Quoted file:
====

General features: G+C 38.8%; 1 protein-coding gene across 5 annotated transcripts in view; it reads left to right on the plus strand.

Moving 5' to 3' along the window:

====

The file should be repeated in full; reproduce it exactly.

General features: G+C 38.8%; 1 protein-coding gene across 5 annotated transcripts in view; it reads left to right on the plus strand.

Moving 5' to 3' along the window: